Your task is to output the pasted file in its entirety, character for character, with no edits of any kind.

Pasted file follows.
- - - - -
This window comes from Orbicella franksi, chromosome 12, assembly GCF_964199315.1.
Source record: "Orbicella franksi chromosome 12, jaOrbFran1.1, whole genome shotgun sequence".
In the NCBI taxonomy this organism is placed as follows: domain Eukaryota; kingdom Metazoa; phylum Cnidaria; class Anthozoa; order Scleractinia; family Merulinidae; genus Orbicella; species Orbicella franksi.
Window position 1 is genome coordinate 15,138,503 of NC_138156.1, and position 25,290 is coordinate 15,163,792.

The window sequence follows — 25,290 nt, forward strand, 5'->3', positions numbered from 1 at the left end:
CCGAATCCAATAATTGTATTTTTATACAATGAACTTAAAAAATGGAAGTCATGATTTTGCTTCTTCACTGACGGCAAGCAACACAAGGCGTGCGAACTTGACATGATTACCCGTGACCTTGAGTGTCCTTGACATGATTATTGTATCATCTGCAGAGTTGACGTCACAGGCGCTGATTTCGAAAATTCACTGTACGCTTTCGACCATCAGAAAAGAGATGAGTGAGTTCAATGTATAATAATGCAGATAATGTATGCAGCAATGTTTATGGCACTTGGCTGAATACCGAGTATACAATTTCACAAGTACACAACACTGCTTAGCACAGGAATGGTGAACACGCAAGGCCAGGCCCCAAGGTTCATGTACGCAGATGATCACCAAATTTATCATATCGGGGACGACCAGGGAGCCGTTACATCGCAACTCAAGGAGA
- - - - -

This window comes from Orbicella franksi, chromosome 12, assembly GCF_964199315.1.
Source record: "Orbicella franksi chromosome 12, jaOrbFran1.1, whole genome shotgun sequence".
In the NCBI taxonomy this organism is placed as follows: domain Eukaryota; kingdom Metazoa; phylum Cnidaria; class Anthozoa; order Scleractinia; family Merulinidae; genus Orbicella; species Orbicella franksi.
Window position 1 is genome coordinate 15,138,503 of NC_138156.1, and position 25,290 is coordinate 15,163,792.

The window sequence follows — 25,290 nt, forward strand, 5'->3', positions numbered from 1 at the left end:
CCGAATCCAATAATTGTATTTTTATACAATGAACTTAAAAAATGGAAGTCATGATTTTGCTTCTTCACTGACGGCAAGCAACACAAGGCGTGCGAACTTGACATGATTACCCGTGACCTTGAGTGTCCTTGACATGATTATTGTATCATCTGCAGAGTTGACGTCACAGGCGCTGATTTCGAAAATTCACTGTACGCTTTCGACCATCAGAAAAGAGATGAGTGAGTTCAATGTATAATAATGCAGATAATGTATGCAGCAATGTTTATGGCACTTGGCTGAATACCGAGTATACAATTTCACAAGTACACAACACTGCTTAGCACAGGAATGGTGAACACGCAAGGCCAGGCCCCAAGGTTCATGTACGCAGATGATCACCAAATTTATCATATCGGGGACGACCAGGGAGCCGTTACATCGCAACTCAAGGAGA